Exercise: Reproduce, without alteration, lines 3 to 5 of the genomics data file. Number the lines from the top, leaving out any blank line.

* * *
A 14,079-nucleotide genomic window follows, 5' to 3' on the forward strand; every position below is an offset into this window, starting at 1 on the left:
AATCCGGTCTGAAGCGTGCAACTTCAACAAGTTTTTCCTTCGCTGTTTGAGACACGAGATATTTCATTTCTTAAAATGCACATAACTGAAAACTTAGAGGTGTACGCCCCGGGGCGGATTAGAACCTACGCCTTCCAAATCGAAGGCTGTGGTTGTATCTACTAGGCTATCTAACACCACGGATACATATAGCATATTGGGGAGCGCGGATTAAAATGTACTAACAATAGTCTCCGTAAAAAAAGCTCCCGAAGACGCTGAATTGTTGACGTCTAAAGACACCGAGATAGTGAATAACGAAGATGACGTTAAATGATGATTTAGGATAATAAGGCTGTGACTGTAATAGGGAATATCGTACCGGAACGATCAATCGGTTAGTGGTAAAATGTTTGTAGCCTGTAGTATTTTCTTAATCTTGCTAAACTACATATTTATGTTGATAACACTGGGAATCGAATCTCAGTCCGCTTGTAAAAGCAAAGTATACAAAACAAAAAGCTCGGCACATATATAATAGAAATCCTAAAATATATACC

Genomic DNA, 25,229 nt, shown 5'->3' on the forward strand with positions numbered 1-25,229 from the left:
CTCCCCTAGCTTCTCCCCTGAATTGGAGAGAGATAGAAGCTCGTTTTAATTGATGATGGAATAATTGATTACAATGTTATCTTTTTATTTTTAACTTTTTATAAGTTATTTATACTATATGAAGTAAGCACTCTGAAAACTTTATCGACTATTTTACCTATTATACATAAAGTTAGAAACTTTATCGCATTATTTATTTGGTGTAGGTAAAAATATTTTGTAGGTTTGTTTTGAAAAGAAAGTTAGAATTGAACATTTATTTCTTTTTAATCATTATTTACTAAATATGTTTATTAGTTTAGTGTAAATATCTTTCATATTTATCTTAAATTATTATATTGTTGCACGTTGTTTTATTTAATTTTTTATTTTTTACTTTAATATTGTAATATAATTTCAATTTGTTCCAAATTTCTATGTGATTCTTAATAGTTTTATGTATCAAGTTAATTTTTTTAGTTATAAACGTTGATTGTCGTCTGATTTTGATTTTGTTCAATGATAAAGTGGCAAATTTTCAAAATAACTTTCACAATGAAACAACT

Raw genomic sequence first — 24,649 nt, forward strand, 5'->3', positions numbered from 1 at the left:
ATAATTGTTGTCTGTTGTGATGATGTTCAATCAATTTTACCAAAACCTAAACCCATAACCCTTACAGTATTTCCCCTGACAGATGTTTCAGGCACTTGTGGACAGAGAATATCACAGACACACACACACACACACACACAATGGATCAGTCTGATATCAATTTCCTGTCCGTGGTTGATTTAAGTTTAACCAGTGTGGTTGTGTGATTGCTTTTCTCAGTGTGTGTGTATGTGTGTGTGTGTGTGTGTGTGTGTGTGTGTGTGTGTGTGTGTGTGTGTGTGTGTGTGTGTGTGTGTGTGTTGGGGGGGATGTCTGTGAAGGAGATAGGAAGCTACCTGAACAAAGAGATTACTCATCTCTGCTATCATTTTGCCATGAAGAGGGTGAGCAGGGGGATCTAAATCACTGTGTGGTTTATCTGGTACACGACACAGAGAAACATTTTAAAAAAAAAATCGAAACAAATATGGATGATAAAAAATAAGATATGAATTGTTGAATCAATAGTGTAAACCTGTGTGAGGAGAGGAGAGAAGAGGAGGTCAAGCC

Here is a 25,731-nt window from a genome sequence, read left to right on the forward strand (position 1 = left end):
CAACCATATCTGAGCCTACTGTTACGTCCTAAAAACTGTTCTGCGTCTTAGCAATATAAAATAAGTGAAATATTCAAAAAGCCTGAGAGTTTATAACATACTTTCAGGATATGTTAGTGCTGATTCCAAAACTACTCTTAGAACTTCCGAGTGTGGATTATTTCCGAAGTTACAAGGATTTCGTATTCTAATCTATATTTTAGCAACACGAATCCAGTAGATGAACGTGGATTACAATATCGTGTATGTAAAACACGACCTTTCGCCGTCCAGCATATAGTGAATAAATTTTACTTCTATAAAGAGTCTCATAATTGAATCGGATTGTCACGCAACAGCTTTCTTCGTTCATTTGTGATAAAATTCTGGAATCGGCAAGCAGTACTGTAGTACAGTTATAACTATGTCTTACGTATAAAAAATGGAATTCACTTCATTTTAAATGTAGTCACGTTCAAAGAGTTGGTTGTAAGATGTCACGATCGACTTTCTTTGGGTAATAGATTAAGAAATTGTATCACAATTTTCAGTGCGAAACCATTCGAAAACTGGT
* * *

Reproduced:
Genomic DNA, 25,229 nt, shown 5'->3' on the forward strand with positions numbered 1-25,229 from the left:
CTCCCCTAGCTTCTCCCCTGAATTGGAGAGAGATAGAAGCTCGTTTTAATTGATGATGGAATAATTGATTACAATGTTATCTTTTTATTTTTAACTTTTTATAAGTTATTTATACTATATGAAGTAAGCACTCTGAAAACTTTATCGACTATTTTACCTATTATACATAAAGTTAGAAACTTTATCGCATTATTTATTTGGTGTAGGTAAAAATATTTTGTAGGTTTGTTTTGAAAAGAAAGTTAGAATTGAACATTTATTTCTTTTTAATCATTATTTACTAAATATGTTTATTAGTTTAGTGTAAATATCTTTCATATTTATCTTAAATTATTATATTGTTGCACGTTGTTTTATTTAATTTTTTATTTTTTACTTTAATATTGTAATATAATTTCAATTTGTTCCAAATTTCTATGTGATTCTTAATAGTTTTATGTATCAAGTTAATTTTTTTAGTTATAAACGTTGATTGTCGTCTGATTTTGATTTTGTTCAATGATAAAGTGGCAAATTTTCAAAATAACTTTCACAATGAAACAACT

Raw genomic sequence first — 24,649 nt, forward strand, 5'->3', positions numbered from 1 at the left: